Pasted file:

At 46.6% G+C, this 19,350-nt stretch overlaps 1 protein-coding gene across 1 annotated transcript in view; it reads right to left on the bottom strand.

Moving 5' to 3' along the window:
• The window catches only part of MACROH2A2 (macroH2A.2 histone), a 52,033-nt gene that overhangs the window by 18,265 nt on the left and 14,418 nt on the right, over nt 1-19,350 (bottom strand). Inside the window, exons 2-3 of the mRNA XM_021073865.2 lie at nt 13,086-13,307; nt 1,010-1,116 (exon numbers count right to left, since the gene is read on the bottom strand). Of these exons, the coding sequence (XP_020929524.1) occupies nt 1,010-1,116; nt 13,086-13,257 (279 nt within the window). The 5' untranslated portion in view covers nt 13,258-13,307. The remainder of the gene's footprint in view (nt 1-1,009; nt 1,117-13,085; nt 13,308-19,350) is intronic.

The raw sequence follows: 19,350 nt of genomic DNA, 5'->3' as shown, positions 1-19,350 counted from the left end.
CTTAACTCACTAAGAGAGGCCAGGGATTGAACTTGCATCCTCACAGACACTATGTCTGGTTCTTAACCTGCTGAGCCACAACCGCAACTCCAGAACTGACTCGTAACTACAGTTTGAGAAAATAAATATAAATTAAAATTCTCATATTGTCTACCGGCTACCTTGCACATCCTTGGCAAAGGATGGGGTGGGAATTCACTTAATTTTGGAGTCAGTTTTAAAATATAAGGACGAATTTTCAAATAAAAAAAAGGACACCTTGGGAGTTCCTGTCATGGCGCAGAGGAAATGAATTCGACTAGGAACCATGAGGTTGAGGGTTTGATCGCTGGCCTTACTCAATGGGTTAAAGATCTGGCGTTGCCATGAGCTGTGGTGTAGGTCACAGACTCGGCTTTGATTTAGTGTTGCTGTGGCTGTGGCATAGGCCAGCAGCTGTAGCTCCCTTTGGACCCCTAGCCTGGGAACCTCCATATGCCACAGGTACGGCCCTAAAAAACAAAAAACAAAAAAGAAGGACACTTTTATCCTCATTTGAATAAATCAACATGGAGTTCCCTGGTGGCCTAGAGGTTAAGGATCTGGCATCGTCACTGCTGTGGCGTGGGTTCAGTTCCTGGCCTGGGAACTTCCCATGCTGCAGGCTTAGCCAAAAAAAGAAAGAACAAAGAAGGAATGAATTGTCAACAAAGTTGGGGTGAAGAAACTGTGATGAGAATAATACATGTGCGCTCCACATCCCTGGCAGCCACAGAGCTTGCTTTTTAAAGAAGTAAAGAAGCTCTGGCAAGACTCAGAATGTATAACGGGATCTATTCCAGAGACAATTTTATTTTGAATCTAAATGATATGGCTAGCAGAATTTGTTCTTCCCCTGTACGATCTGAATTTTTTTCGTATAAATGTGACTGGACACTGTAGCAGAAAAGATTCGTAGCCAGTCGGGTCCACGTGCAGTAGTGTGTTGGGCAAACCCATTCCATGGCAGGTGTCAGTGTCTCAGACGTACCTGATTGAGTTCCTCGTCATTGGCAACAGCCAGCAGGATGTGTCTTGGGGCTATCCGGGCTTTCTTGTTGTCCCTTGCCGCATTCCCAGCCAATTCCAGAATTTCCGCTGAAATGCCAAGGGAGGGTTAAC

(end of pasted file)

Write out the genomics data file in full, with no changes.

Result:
At 46.6% G+C, this 19,350-nt stretch overlaps 1 protein-coding gene across 1 annotated transcript in view; it reads right to left on the bottom strand.

Moving 5' to 3' along the window:
• The window catches only part of MACROH2A2 (macroH2A.2 histone), a 52,033-nt gene that overhangs the window by 18,265 nt on the left and 14,418 nt on the right, over nt 1-19,350 (bottom strand). Inside the window, exons 2-3 of the mRNA XM_021073865.2 lie at nt 13,086-13,307; nt 1,010-1,116 (exon numbers count right to left, since the gene is read on the bottom strand). Of these exons, the coding sequence (XP_020929524.1) occupies nt 1,010-1,116; nt 13,086-13,257 (279 nt within the window). The 5' untranslated portion in view covers nt 13,258-13,307. The remainder of the gene's footprint in view (nt 1-1,009; nt 1,117-13,085; nt 13,308-19,350) is intronic.

The raw sequence follows: 19,350 nt of genomic DNA, 5'->3' as shown, positions 1-19,350 counted from the left end.
CTTAACTCACTAAGAGAGGCCAGGGATTGAACTTGCATCCTCACAGACACTATGTCTGGTTCTTAACCTGCTGAGCCACAACCGCAACTCCAGAACTGACTCGTAACTACAGTTTGAGAAAATAAATATAAATTAAAATTCTCATATTGTCTACCGGCTACCTTGCACATCCTTGGCAAAGGATGGGGTGGGAATTCACTTAATTTTGGAGTCAGTTTTAAAATATAAGGACGAATTTTCAAATAAAAAAAAGGACACCTTGGGAGTTCCTGTCATGGCGCAGAGGAAATGAATTCGACTAGGAACCATGAGGTTGAGGGTTTGATCGCTGGCCTTACTCAATGGGTTAAAGATCTGGCGTTGCCATGAGCTGTGGTGTAGGTCACAGACTCGGCTTTGATTTAGTGTTGCTGTGGCTGTGGCATAGGCCAGCAGCTGTAGCTCCCTTTGGACCCCTAGCCTGGGAACCTCCATATGCCACAGGTACGGCCCTAAAAAACAAAAAACAAAAAAGAAGGACACTTTTATCCTCATTTGAATAAATCAACATGGAGTTCCCTGGTGGCCTAGAGGTTAAGGATCTGGCATCGTCACTGCTGTGGCGTGGGTTCAGTTCCTGGCCTGGGAACTTCCCATGCTGCAGGCTTAGCCAAAAAAAGAAAGAACAAAGAAGGAATGAATTGTCAACAAAGTTGGGGTGAAGAAACTGTGATGAGAATAATACATGTGCGCTCCACATCCCTGGCAGCCACAGAGCTTGCTTTTTAAAGAAGTAAAGAAGCTCTGGCAAGACTCAGAATGTATAACGGGATCTATTCCAGAGACAATTTTATTTTGAATCTAAATGATATGGCTAGCAGAATTTGTTCTTCCCCTGTACGATCTGAATTTTTTTCGTATAAATGTGACTGGACACTGTAGCAGAAAAGATTCGTAGCCAGTCGGGTCCACGTGCAGTAGTGTGTTGGGCAAACCCATTCCATGGCAGGTGTCAGTGTCTCAGACGTACCTGATTGAGTTCCTCGTCATTGGCAACAGCCAGCAGGATGTGTCTTGGGGCTATCCGGGCTTTCTTGTTGTCCCTTGCCGCATTCCCAGCCAATTCCAGAATTTCCGCTGAAATGCCAAGGGAGGGTTAAC